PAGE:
The bank’s Survey of Expectations, which polled 35 business leaders and forecasters and was released on 8 August, forecast inflation to decline to 4.86% in one year and 3.07% in two years. The five-year inflation expectation was set at 2.33%. 

ANZ Research expected inflation in New Zealand to come down to 6.7% in September and 6.1% in December 2022. Inflation is forecast to continue its downward trajectory until it falls within the bank’s target at 2.5% in December 2023 and 2.3% in March 2024.

Unemployment rate adds pressure to inflation

Acute labour shortages have kept New Zealand’s unemployment rate low. Stats NZ announced on 3 August that the annual unemployment rate stood at 3.3% in Q3 2022 – practically unchanged from 3.2% in Q2 2022. 

In August's monetary policy statement, the RBNZ attributed labour shortages to higher-than-usual levels of sickness from Covid-19 and other illnesses, as well as an outflow of New Zealanders heading overseas following the reopening of the country’s border. 

“A very tight labour market is adding to high consumer price index (CPI) inflation, with wage growth continuing to increase as businesses compete to attract or retain staff,” the bank said in the statement.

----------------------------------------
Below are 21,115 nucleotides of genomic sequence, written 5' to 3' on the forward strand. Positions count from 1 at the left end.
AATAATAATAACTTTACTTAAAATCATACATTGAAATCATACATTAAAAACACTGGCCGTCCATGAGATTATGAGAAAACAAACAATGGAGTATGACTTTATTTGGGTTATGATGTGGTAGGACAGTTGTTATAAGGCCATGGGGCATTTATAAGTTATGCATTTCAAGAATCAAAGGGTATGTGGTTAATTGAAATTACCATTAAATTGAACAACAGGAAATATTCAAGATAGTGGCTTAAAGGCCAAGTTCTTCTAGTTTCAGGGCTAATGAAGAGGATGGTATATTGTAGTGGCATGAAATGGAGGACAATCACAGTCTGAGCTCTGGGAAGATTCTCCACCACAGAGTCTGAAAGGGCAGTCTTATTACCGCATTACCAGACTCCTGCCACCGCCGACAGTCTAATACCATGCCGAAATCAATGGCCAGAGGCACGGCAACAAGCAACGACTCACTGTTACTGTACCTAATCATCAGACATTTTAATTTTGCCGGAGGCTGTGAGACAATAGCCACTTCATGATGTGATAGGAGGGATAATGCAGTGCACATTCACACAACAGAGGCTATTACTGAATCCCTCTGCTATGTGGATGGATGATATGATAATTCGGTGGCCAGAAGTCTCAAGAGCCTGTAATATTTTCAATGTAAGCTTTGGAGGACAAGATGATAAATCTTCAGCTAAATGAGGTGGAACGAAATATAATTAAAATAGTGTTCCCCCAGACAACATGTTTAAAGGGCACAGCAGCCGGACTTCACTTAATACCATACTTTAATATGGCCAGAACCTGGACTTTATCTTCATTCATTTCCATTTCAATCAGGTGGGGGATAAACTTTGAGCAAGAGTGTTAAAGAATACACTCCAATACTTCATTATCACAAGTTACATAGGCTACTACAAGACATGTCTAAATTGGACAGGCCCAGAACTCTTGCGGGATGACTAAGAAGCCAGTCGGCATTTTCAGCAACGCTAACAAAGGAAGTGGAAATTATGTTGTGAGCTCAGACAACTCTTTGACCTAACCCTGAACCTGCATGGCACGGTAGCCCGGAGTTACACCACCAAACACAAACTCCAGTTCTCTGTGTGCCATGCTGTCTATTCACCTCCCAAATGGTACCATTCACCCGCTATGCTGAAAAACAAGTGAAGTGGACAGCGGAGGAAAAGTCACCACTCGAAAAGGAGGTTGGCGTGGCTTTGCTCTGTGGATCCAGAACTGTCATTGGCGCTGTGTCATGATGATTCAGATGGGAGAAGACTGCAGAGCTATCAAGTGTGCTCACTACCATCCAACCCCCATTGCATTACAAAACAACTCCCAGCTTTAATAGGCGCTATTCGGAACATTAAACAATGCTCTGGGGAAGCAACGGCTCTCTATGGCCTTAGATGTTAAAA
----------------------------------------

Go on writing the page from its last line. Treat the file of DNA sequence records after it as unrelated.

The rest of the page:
The bank’s survey expected one-year-ahead unemployment to increase to 3.77% and to 4.31% in two years. 

On 26 August, ANZ Research forecast New Zealand’s unemployment rate to rise to 3.4% in December 2022 and remain steady at that level in the first quarter of 2023. The unemployment rate is expected to pick up to 4% in Q4 2023, rising further to 4.8% in Q1 2024. 


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GDP growth seen slowing

The country’s economy grew by 5.1% in the first quarter of 2022, but fell by 0.2% on a quarterly basis from 3% to December 2021, according to Stats NZ. The drop was primarily due to a decrease in primary industry’s gross domestic products (GDP).